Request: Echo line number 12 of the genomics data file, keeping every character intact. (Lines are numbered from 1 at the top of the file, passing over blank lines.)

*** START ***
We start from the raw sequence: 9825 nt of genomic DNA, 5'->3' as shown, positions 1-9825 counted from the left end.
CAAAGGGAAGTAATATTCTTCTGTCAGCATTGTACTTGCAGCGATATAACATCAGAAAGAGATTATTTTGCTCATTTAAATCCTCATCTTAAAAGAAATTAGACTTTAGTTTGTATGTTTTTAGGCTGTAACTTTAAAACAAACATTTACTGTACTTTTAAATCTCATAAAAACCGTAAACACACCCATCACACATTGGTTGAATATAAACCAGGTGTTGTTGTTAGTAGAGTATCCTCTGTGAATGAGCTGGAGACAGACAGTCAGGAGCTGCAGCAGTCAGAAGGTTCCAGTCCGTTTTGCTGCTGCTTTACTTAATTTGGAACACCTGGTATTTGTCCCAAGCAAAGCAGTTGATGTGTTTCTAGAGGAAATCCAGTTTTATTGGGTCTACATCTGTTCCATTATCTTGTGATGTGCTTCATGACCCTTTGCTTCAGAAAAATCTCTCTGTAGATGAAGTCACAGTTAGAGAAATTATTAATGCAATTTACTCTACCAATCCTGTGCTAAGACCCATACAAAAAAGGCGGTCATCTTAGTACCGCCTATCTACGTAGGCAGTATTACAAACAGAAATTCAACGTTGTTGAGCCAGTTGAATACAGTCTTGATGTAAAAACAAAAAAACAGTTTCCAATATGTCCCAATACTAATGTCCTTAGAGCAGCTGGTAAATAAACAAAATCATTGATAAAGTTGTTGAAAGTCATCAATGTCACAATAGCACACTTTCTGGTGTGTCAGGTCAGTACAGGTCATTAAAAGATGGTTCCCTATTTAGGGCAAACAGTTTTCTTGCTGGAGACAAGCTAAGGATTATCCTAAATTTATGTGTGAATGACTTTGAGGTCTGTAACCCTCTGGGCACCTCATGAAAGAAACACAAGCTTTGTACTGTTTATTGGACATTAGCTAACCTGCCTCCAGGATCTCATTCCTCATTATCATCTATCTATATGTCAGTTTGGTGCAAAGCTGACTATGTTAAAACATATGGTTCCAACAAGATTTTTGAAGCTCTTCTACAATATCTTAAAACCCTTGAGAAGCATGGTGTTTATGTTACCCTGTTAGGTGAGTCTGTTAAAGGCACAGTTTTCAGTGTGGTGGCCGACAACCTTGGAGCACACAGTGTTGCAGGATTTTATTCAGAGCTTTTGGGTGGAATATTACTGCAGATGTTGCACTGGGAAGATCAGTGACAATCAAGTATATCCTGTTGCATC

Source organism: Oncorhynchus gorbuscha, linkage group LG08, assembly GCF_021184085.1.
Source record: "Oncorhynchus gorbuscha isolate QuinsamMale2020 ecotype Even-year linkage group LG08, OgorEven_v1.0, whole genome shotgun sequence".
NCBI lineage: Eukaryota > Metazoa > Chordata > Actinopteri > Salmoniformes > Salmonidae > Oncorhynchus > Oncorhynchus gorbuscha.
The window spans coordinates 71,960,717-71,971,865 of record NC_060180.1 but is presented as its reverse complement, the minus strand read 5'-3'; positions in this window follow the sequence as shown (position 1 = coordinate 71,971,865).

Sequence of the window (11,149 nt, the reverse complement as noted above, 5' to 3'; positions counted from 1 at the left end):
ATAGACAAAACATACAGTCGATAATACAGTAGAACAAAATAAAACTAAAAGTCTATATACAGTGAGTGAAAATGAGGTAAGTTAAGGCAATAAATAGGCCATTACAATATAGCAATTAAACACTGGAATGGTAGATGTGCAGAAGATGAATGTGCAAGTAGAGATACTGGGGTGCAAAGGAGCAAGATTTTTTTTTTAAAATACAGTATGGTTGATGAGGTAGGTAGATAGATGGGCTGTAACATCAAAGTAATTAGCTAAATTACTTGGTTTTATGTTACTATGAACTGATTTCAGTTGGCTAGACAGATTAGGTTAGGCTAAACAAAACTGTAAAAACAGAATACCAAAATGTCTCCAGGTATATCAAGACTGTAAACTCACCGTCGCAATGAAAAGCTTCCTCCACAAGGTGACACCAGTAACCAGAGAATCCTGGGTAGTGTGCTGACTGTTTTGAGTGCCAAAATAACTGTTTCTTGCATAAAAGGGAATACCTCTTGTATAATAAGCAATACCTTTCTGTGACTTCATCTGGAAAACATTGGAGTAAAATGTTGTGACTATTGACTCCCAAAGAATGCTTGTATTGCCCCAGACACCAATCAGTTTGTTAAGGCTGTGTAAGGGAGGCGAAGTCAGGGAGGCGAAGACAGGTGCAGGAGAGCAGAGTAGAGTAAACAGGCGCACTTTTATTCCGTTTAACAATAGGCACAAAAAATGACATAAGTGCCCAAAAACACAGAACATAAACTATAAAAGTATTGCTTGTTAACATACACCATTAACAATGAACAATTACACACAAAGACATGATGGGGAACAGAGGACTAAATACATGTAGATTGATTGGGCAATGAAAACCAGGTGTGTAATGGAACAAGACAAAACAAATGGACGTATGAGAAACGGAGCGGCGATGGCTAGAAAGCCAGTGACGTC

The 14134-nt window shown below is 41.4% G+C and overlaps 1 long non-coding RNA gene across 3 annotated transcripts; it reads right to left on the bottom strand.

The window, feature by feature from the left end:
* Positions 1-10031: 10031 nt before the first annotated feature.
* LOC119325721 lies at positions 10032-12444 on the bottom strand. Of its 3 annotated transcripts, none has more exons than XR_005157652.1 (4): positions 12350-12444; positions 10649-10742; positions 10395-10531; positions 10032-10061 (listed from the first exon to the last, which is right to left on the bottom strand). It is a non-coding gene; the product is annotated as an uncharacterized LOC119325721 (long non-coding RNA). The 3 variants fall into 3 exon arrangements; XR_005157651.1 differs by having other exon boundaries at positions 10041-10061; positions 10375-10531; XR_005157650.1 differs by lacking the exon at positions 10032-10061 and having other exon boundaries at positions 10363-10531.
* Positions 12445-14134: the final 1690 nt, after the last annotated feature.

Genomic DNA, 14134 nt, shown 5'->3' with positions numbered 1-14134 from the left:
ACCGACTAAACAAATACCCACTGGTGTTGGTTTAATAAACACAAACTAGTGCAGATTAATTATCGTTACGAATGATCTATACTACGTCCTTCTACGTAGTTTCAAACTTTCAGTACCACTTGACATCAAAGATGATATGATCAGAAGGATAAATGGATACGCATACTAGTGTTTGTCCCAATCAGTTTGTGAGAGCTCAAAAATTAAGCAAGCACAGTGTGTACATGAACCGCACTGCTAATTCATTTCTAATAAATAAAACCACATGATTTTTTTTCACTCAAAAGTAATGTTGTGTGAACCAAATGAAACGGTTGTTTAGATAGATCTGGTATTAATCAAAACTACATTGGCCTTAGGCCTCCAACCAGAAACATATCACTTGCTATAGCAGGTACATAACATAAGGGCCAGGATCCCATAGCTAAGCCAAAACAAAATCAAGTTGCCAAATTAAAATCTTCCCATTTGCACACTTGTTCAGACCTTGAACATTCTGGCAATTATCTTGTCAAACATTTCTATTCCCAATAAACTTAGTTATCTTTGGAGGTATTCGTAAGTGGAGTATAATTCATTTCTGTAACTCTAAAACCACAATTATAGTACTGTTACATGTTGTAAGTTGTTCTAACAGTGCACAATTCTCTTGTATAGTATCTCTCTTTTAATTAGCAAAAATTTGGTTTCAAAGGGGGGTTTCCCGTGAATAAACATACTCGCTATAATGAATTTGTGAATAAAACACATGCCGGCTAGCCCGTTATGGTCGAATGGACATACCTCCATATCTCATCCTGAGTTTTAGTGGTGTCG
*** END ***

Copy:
* LOC119325721 lies at positions 10032-12444 on the bottom strand. Of its 3 annotated transcripts, none has more exons than XR_005157652.1 (4): positions 12350-12444; positions 10649-10742; positions 10395-10531; positions 10032-10061 (listed from the first exon to the last, which is right to left on the bottom strand). It is a non-coding gene; the product is annotated as an uncharacterized LOC119325721 (long non-coding RNA). The 3 variants fall into 3 exon arrangements; XR_005157651.1 differs by having other exon boundaries at positions 10041-10061; positions 10375-10531; XR_005157650.1 differs by lacking the exon at positions 10032-10061 and having other exon boundaries at positions 10363-10531.